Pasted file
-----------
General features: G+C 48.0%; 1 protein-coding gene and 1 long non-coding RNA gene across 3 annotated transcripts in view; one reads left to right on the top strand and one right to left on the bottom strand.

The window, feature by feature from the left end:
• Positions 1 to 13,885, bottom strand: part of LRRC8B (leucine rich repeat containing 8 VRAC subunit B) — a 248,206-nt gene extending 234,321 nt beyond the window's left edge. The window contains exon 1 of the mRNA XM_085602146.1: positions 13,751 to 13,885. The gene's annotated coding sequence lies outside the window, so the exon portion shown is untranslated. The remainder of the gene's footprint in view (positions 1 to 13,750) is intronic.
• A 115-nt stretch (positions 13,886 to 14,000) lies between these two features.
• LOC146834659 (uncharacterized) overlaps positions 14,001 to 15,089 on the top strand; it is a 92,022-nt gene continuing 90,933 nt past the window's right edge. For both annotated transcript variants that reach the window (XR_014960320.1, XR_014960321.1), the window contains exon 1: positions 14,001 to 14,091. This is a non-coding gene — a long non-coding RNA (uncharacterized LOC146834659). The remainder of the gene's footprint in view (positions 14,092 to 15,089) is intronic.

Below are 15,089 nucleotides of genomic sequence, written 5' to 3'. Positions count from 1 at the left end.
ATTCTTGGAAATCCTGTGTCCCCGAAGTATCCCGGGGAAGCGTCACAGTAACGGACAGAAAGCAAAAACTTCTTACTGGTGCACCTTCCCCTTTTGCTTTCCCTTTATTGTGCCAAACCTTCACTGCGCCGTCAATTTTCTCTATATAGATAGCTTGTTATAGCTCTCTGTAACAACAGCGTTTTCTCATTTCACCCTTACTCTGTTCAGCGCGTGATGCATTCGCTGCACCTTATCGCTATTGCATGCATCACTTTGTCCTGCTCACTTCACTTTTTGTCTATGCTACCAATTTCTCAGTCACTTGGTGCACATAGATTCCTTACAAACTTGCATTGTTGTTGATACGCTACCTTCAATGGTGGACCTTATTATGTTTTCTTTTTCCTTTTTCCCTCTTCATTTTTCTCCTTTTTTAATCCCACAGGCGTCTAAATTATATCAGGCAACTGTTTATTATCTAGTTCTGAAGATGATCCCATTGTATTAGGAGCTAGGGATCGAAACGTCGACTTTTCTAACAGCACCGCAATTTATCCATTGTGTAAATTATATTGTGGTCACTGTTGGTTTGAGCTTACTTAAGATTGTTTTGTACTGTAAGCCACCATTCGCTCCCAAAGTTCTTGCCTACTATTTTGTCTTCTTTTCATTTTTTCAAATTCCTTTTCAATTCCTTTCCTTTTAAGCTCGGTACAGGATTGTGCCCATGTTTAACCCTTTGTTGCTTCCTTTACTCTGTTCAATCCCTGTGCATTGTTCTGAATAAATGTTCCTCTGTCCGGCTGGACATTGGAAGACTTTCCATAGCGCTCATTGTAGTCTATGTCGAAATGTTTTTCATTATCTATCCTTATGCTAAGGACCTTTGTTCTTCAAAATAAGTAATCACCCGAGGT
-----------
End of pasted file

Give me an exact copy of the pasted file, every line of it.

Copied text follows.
General features: G+C 48.0%; 1 protein-coding gene and 1 long non-coding RNA gene across 3 annotated transcripts in view; one reads left to right on the top strand and one right to left on the bottom strand.

The window, feature by feature from the left end:
• Positions 1 to 13,885, bottom strand: part of LRRC8B (leucine rich repeat containing 8 VRAC subunit B) — a 248,206-nt gene extending 234,321 nt beyond the window's left edge. The window contains exon 1 of the mRNA XM_085602146.1: positions 13,751 to 13,885. The gene's annotated coding sequence lies outside the window, so the exon portion shown is untranslated. The remainder of the gene's footprint in view (positions 1 to 13,750) is intronic.
• A 115-nt stretch (positions 13,886 to 14,000) lies between these two features.
• LOC146834659 (uncharacterized) overlaps positions 14,001 to 15,089 on the top strand; it is a 92,022-nt gene continuing 90,933 nt past the window's right edge. For both annotated transcript variants that reach the window (XR_014960320.1, XR_014960321.1), the window contains exon 1: positions 14,001 to 14,091. This is a non-coding gene — a long non-coding RNA (uncharacterized LOC146834659). The remainder of the gene's footprint in view (positions 14,092 to 15,089) is intronic.

Below are 15,089 nucleotides of genomic sequence, written 5' to 3'. Positions count from 1 at the left end.
ATTCTTGGAAATCCTGTGTCCCCGAAGTATCCCGGGGAAGCGTCACAGTAACGGACAGAAAGCAAAAACTTCTTACTGGTGCACCTTCCCCTTTTGCTTTCCCTTTATTGTGCCAAACCTTCACTGCGCCGTCAATTTTCTCTATATAGATAGCTTGTTATAGCTCTCTGTAACAACAGCGTTTTCTCATTTCACCCTTACTCTGTTCAGCGCGTGATGCATTCGCTGCACCTTATCGCTATTGCATGCATCACTTTGTCCTGCTCACTTCACTTTTTGTCTATGCTACCAATTTCTCAGTCACTTGGTGCACATAGATTCCTTACAAACTTGCATTGTTGTTGATACGCTACCTTCAATGGTGGACCTTATTATGTTTTCTTTTTCCTTTTTCCCTCTTCATTTTTCTCCTTTTTTAATCCCACAGGCGTCTAAATTATATCAGGCAACTGTTTATTATCTAGTTCTGAAGATGATCCCATTGTATTAGGAGCTAGGGATCGAAACGTCGACTTTTCTAACAGCACCGCAATTTATCCATTGTGTAAATTATATTGTGGTCACTGTTGGTTTGAGCTTACTTAAGATTGTTTTGTACTGTAAGCCACCATTCGCTCCCAAAGTTCTTGCCTACTATTTTGTCTTCTTTTCATTTTTTCAAATTCCTTTTCAATTCCTTTCCTTTTAAGCTCGGTACAGGATTGTGCCCATGTTTAACCCTTTGTTGCTTCCTTTACTCTGTTCAATCCCTGTGCATTGTTCTGAATAAATGTTCCTCTGTCCGGCTGGACATTGGAAGACTTTCCATAGCGCTCATTGTAGTCTATGTCGAAATGTTTTTCATTATCTATCCTTATGCTAAGGACCTTTGTTCTTCAAAATAAGTAATCACCCGAGGT